Comedy ain’t what it used to be. The days when a comic could say something potentially tasteless or offensive, get a few groans and move on with life by finishing the set and leaving everyone laughing are, essentially, done. Now, people are grabbing video, editing clips and posting them online with inflammatory headlines that send people into fits. Sometimes, the anger is even deserved … though, often, the reaction is much more extreme than warranted. What’s the case in this situation? Well, you decide…
Recently, Samantha Bee, host of Full Frontal, was left sputtering apologies for a segment where she mocked a person for having “Nazi hair.” That person? They’re a cancer patient. Oops.
The segment in question was poking fun at the Conservative Political Action Conference (CPAC), which, given Bee’s proclivities, ‘had’ to include a Nazi reference. This particular reference included Kyle Coddington, who just happens to be undergoing treatment for stage four brain cancer. Now, there’s every reason to believe Bee’s team had no idea Coddington was a cancer patient. And, in their defense, they found several guys with similar haircuts to mock. Sure, they could have called it “Macklemore hair,” but Full Frontal loves Nazi references, so that’s where they took it.
After it was learned that Coddington was sick, Full Frontal producers scrubbed the clip of the offensive comments and posted an apology of sorts on their Twitter feed:
“We deeply apologize for offending (Kyle Coddington) in our CPAC segment. We only learned of his condition today and have removed him from the piece.”
The next day, Coddington was a guest on Fox News’ Fox & Friends morning show, who asked Kyle to share “the impact this had on your life…”
Impact? Yes, that’s how they framed it. Now, if you think that question might be too loaded or over the top … you would share that opinion with a good number of folks. But not everyone … Like many things these days, opinions were decidedly split. For those ready to be offended, the takeaway was easily, “Liberal comic called a sick kid a Nazi…”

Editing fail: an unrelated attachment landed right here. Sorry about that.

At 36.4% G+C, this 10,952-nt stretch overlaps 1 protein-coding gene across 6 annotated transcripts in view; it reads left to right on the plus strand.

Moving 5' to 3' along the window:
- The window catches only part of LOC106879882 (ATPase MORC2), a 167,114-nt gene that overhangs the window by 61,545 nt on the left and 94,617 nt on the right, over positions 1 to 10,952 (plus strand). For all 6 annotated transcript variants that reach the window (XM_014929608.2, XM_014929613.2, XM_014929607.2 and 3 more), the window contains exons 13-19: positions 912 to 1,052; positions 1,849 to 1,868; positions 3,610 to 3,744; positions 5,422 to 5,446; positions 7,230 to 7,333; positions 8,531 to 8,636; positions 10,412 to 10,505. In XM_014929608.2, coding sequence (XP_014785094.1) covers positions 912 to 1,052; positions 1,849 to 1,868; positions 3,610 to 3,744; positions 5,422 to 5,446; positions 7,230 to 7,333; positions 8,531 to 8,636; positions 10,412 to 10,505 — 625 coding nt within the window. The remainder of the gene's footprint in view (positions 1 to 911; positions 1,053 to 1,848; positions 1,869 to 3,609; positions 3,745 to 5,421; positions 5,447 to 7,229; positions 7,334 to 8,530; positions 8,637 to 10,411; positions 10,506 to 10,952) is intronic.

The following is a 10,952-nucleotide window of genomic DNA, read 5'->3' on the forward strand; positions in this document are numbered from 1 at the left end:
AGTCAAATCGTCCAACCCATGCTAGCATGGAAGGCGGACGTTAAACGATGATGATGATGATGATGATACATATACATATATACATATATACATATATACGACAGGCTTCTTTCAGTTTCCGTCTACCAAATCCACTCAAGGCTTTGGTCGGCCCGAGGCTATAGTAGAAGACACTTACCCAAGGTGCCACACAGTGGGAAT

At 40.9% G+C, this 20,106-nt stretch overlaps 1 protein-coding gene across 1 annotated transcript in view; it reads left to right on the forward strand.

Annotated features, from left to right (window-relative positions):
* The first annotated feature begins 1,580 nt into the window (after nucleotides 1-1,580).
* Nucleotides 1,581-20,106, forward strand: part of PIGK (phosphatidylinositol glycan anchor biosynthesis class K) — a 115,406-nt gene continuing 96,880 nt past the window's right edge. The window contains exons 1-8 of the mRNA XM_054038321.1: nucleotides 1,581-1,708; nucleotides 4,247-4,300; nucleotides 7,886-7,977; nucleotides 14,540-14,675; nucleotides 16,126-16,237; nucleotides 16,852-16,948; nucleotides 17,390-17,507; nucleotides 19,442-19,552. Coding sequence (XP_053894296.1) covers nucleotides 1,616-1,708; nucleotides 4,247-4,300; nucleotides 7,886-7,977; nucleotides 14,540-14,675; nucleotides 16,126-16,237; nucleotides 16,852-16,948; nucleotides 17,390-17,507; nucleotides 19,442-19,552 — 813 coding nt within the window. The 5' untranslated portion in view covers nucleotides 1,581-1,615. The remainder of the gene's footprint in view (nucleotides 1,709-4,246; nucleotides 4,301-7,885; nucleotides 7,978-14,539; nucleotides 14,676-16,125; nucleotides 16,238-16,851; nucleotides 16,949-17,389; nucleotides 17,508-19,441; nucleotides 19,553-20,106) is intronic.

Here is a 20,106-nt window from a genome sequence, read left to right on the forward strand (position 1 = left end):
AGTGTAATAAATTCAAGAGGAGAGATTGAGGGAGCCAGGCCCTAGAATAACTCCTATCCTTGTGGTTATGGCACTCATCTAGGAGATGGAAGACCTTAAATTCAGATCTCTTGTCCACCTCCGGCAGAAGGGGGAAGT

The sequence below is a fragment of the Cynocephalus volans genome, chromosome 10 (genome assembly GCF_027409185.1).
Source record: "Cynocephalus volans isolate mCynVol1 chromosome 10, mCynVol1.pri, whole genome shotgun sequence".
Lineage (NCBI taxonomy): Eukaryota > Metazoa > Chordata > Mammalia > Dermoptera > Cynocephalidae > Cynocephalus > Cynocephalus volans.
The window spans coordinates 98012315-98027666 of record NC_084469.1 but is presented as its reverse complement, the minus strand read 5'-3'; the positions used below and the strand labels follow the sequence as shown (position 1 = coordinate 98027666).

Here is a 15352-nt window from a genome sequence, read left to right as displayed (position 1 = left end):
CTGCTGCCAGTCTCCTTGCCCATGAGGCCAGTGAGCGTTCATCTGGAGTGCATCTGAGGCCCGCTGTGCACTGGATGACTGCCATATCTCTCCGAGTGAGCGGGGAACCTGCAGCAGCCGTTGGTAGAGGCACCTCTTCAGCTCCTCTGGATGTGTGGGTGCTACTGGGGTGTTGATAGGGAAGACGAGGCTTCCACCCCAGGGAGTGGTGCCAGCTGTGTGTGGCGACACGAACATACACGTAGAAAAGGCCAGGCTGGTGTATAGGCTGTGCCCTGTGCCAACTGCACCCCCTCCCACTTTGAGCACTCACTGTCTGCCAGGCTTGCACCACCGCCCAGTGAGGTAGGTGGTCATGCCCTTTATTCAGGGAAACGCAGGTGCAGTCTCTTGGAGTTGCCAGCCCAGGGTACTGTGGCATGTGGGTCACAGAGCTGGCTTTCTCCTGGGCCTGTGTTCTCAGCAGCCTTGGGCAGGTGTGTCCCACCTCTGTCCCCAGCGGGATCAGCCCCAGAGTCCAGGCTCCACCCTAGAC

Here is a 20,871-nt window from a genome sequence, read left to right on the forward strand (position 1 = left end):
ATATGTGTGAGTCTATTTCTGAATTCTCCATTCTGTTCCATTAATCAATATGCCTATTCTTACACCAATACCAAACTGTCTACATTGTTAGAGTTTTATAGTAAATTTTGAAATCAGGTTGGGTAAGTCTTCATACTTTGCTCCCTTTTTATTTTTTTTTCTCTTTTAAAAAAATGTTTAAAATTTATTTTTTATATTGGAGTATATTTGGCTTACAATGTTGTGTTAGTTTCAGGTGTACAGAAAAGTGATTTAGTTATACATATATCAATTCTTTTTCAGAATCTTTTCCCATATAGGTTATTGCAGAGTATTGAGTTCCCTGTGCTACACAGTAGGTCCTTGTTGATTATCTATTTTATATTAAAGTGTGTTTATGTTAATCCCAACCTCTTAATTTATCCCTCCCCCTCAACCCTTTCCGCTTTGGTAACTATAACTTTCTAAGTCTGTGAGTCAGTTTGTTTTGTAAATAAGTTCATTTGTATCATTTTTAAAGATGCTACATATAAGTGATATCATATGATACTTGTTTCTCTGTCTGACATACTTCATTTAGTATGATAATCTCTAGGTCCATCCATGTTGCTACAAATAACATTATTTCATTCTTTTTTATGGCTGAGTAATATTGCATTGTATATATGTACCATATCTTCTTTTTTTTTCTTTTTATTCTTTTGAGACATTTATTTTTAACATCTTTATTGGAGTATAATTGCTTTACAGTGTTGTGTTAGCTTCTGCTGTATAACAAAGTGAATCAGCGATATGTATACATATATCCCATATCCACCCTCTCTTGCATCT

And Coddington’s take? “It’s kind of a half apology… I would say the effects of this go much further than insulting me and the illness itself… It’s just inconsiderate and very unprofessional to lump together anyone with a certain hairstyle or just by the way they look…”
The apology and obligatory on camera response underscore a relatively new dynamic comics of all kinds are facing. In the age of social media, what was once laughed off — even if the bit was in very poor conventional taste — is now a cause for a snowballing public relations issue.
Largely, we’ve become a reactionary culture, some of whom flip out given the slightest provocation. People see or hear something that hits them wrong, even if it’s been stripped completely of context. But it doesn’t stop there. Even long ago videos are being dug up and torn apart by people searching for reasons to be offended.
Tread lightly, or decide going in what level of chaos you are willing to unleash, on yourself and others.
Daniel Palmier is a leading Boston CEO, Real Estate Investment Manager, and Founder of UC Funds.